Kids and teens today are moving too fast, and their busy-ness and constant distractions with technologies leaves them feeling disconnected, restless, and stressed. I coach girls in my retreats, camps, and school programs to learn how to slow down, get quiet, and go inward. This is crucial in order for girls to figure out who they are and what they really need.
The following are ways that girls can get calm and work on their 'inner resumes'.
1. Breath work: When you can focus all of your attention on your breathing, everything else gets pushed aside and you are in your body and in this moment. I have girls count to five as they breathe in, hold the breath a few seconds, and then slowly breathe out as they count backwards to zero.
2. Focus on your senses: On my retreats, I'll have the girls go outside, close their eyes, and then sit quietly for 10 minutes and just take in all the sounds around them. Or I'll have them stare for minutes at a time at some aspect of nature: laying down and looking up at clouds, tree branches against the sky, flowers, or stars at night. Focusing on one sense like this is a powerful way of being mindful and in the moment, which is very calming.
3. Writing: This is one of my favorite habits for girls to adopt. This can look like journaling your feelings and thoughts, writing short stories or poetry, or writing songs. It's a great way to quiet yourself and check in with your emotions and thinking, as well as a healthy way to express your innermost feelings and desires.
4. Art: Some girls sketch, paint, doodle, or sculpt in order to slow themselves down. We have often done mandalas at camp, which is drawing inside a circle as a way to tap into your self-conscious. I know girls who make friendship bracelets, knit, and jewelry for friends with rubber bands. Again, it's a valuable way to shut out the world and go inward.
5. Music: Listening to music or playing an instrument is quieting. Writing songs and singing also fit under this category. Nature sound tapes are also meditative for many kids.
6. Physical activities: Practices like yoga and tai chi have been used to self-quiet and relax for thousands of years. Having girls do progressive muscle relaxation exercises works as well. Many runners describe getting into a trance or zone when they run distances.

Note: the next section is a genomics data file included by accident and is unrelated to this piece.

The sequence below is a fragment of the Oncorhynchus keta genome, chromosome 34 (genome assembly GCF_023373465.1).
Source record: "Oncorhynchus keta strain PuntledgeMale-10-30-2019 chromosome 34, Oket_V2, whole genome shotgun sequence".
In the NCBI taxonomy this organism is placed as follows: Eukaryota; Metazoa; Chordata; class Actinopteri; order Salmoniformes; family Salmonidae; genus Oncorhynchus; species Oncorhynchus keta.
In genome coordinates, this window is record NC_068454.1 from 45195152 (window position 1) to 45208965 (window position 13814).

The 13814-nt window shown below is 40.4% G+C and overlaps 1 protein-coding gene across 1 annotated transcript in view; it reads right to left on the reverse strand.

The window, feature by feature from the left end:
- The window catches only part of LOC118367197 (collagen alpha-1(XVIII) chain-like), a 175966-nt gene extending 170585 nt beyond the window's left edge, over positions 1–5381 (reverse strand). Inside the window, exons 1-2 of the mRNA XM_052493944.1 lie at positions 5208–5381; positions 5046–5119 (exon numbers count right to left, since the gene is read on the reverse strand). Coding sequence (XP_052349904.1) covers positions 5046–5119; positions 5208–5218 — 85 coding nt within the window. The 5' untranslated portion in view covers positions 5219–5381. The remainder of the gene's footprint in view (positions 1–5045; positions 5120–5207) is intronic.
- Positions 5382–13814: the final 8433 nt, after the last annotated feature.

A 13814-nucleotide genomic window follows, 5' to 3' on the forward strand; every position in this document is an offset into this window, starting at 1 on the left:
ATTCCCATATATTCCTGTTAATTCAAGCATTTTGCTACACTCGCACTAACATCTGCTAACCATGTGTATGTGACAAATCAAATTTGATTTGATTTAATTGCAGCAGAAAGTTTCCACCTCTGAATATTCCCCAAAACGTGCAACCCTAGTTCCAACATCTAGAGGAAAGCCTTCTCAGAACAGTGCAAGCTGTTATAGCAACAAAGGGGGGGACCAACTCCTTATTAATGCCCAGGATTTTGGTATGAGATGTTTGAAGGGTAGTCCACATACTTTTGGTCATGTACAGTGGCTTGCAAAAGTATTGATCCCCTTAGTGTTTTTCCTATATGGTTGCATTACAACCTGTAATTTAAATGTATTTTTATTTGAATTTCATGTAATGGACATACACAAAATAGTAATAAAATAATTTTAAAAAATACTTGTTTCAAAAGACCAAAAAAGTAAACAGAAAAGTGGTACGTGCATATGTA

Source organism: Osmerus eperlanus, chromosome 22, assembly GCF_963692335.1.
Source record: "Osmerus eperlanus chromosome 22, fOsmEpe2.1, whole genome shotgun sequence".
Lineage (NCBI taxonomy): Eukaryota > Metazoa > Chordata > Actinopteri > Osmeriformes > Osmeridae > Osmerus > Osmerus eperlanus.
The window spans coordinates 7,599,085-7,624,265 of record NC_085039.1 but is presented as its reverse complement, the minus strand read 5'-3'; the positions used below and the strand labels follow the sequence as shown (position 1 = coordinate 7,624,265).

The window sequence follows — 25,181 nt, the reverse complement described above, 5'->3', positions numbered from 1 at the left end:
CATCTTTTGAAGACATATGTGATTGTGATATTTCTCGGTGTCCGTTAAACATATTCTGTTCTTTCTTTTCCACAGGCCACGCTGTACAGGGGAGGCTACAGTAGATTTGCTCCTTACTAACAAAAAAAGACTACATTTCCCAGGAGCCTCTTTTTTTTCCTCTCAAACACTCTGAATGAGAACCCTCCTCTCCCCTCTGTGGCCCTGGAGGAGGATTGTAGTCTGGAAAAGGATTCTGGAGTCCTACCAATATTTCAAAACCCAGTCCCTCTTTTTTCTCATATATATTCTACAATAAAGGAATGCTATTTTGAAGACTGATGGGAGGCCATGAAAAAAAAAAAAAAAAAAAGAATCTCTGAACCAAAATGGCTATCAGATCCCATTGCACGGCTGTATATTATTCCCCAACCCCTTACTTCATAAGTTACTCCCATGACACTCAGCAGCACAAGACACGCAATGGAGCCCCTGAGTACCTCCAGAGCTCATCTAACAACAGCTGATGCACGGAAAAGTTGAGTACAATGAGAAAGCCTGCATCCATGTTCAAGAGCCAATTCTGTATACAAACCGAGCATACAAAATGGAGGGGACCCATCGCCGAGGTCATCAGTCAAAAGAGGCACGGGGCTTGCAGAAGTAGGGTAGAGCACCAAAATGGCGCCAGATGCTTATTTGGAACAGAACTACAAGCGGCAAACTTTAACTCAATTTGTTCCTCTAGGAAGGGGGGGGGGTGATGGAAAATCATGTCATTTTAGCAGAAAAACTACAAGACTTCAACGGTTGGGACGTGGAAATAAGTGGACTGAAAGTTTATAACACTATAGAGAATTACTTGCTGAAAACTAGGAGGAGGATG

7. Guided imagery: Doing visualization is also a great de-stressor and a means to get focused and calm. At our camps, we will take a long hike through the woods, down to a lake or creek, and stop along the way to quietly observe some aspect of nature. Once back, we will guide the girls to recall the trip, remembering what they saw and heard all along the way. This then becomes a memory they can go back to whenever they want to relax their minds and focus on something positive and calming during the school year.
8. Pets: Sitting down and talking with their pets, real and stuffed, quickly calms many kids and teens. Their dog listens without interrupting them, and their love is unconditional.
9. Nature: Research has shown that time in nature is very grounding, and a good place to get quiet. I encourage girls to find safe spots outdoors where they can go to decompress. This can look like climbing trees, sitting beside a creek or lake or ocean, or walking through the woods. Quiet moments at our camps where we pause to watch a sunset over the lake, or stargaze in a field at night have become popular rituals that our campers love and look forward to each summer they return.
10. Mindfulness: I encourage girls to become more mindful, as in doing one thing at a time with your full, one-pointed attention. Multi-tasking is stressful, but mindfulness is relaxing and centering.
We need to guide kids to balance out the relentless noise and distractions of their everyday lives with times of quiet solitude where they can reflect, soul-search, daydream, and gather themselves. Learning to connect with your inner voice, wisdom, and knowing can only come during periods of peace and quiet.
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Tim Jordan, MD is a leading expert on parenting girls from 2 - 20 years of age. He is a Developmental and Behavioral Pediatrician, international speaker, author, media and school consultant and a regular contributor on GalTime.com.